The Tennessean has a profile story on Rep. Jeremy Durham that begins like this:
In the midst of a bustling legislative session, Rep. Jeremy Durham walked up to a group of lobbyists, looked one in the face and screamed: “F— you.”
The explosion continued. The group watched as the young Republican lawmaker grew red in the face, cursing out the lobbyist in front of House Speaker Beth Harwell’s office, one of the busiest areas at Legislative Plaza.
A lobbyist who saw the encounter in 2013 said it was “embarrassing” but not atypical for Durham.
“He’s like this spoiled frat kid. He’s like a frat boy,” the lobbyist told The Tennessean.
No one is surprised when a politician is outspoken or assertive. But after 20 interviews with The Tennessean specifically about Durham’s behavior, a portrait emerged of a young, ambitious politician whose determination to succeed has propelled his rapid ascent and alienated potential allies.
…Supporters say Durham is a dedicated lawmaker who represents the people who live in his corner of Williamson County, making him a target for Republicans who aren’t “true conservatives.” Even detractors say he’s a tireless worker who puts in the time needed on the campaign trail to win over constituents.
But fellow Republicans and others who’ve worked closely with Durham also describe him as overly aggressive, unpredictable, inappropriate, pushy, angry and quick to fly into a rage.
It’s the type of behavior throughout the years that’s led to meetings with human resources, burned bridges and, at least once, an arrest, according to documents and statements from observers.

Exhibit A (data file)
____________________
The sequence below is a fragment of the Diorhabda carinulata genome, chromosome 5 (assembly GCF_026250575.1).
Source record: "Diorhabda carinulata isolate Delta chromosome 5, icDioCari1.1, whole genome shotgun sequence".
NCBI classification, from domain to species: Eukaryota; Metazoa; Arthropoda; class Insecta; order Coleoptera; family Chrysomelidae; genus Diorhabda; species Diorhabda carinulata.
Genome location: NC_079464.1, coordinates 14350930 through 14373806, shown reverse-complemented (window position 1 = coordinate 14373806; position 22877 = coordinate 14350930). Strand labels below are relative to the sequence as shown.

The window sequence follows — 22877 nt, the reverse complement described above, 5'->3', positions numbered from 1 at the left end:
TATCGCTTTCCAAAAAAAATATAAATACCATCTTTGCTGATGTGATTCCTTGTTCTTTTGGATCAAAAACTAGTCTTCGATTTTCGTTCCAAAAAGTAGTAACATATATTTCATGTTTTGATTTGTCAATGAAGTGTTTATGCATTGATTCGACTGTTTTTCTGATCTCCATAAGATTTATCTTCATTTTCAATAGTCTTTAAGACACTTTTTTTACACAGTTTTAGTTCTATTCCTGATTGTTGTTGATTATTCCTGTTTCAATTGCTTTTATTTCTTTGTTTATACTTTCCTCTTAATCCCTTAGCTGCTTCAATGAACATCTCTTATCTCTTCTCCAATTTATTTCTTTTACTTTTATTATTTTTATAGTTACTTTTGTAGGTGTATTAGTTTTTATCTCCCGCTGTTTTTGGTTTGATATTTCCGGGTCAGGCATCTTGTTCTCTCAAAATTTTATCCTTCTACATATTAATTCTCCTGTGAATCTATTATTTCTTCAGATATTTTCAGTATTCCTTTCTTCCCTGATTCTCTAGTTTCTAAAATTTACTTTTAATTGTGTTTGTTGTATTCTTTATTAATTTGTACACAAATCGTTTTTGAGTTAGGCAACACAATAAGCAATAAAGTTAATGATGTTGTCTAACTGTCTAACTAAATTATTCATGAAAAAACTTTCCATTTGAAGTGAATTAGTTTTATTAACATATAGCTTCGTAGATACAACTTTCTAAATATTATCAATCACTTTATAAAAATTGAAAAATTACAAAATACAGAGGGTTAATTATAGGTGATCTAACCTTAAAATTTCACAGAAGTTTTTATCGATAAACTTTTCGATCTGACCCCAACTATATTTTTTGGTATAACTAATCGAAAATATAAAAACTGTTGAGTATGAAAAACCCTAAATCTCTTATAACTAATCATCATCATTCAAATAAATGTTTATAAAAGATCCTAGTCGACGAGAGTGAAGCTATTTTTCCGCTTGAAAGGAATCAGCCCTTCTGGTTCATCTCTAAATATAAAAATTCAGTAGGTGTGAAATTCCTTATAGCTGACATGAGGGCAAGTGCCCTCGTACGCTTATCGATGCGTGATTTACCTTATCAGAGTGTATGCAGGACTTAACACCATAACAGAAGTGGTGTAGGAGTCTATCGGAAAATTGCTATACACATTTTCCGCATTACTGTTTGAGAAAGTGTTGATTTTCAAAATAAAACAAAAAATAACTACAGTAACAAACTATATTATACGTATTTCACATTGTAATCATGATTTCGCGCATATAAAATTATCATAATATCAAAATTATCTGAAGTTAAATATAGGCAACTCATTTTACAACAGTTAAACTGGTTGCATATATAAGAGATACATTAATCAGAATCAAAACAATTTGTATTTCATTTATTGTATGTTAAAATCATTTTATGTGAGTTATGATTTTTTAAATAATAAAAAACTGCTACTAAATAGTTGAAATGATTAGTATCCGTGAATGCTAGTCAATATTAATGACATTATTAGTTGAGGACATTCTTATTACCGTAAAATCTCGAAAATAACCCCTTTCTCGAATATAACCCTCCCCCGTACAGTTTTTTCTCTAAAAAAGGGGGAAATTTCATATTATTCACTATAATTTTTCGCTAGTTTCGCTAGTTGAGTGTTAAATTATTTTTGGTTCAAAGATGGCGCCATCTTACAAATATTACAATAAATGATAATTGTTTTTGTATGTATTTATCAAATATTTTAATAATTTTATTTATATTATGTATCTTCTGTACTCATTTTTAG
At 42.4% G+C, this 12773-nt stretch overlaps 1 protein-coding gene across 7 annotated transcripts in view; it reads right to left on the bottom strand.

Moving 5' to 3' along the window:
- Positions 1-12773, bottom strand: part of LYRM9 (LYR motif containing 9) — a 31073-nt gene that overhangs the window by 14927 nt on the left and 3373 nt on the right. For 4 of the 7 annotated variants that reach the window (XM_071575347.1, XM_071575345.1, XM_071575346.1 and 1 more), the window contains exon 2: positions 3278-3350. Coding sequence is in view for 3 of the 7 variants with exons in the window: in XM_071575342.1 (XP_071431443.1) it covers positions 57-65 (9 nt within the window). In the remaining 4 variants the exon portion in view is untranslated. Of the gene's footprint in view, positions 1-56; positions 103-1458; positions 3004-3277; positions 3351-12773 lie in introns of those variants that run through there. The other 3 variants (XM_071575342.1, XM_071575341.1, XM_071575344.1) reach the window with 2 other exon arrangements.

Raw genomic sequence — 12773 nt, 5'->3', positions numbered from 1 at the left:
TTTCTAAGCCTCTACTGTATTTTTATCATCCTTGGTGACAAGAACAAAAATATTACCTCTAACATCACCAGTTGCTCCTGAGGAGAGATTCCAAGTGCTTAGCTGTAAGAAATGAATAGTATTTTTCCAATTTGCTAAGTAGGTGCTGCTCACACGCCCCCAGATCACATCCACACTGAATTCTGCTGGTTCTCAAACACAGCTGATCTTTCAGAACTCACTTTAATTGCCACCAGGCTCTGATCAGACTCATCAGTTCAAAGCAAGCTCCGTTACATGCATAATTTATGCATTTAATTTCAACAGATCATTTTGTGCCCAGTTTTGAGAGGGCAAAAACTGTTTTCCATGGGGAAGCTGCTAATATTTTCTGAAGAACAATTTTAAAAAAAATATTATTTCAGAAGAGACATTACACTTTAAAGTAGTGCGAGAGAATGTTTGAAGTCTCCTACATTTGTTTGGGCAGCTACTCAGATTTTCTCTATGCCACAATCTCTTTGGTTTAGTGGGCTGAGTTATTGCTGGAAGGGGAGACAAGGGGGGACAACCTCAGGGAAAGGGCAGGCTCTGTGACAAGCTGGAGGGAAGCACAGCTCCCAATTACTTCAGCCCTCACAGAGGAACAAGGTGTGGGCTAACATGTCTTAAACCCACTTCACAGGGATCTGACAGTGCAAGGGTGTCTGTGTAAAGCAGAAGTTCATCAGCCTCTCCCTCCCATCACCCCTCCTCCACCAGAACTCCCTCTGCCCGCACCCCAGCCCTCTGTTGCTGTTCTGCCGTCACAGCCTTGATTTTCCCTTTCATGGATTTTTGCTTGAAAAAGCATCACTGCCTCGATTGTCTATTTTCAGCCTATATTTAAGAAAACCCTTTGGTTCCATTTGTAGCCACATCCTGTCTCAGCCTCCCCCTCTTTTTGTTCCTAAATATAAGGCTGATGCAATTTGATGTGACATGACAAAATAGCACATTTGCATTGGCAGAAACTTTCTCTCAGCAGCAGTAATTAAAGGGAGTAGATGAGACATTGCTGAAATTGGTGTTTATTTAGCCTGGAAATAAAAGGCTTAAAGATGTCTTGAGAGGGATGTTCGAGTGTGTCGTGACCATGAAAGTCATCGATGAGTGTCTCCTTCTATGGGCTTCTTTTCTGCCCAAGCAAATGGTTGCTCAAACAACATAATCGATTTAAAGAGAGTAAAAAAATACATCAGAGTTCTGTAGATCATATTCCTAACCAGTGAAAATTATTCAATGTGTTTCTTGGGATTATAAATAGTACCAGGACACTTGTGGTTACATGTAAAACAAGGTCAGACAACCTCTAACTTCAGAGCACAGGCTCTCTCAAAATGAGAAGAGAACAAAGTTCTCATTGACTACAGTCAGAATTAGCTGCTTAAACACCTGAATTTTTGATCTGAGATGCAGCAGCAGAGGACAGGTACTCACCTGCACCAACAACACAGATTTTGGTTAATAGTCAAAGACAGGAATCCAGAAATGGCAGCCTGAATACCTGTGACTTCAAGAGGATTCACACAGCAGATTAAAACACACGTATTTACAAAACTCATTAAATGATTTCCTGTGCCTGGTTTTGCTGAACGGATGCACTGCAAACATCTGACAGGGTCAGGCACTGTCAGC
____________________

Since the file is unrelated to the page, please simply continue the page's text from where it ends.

“Jeremy Durham is a walking cancer for the caucus. The only thing bigger than his ego are the headaches he creates. From his questionable interactions with lobbyists to the way he berates staff and his inappropriate relationship with colleagues, this needed to happen a while ago,” said a high-ranking Republican official.
Note: Columnist Frank Daniels III takes a long look at the Durham doings. His closing lines:
The House Republican caucus chairman, Rep. Glenn Casada, R-Franklin, does not want to discuss Durham’s behavior with the public listening, which also feeds the gossip mongers, but if House leadership does not act decisively on Tuesday you have to wonder how broadly the questions about what legislators are up to will spread.
As the great American commenter and comedian Will Rogers observed, “Rumor travels faster, but it don’t stay put as long as truth.”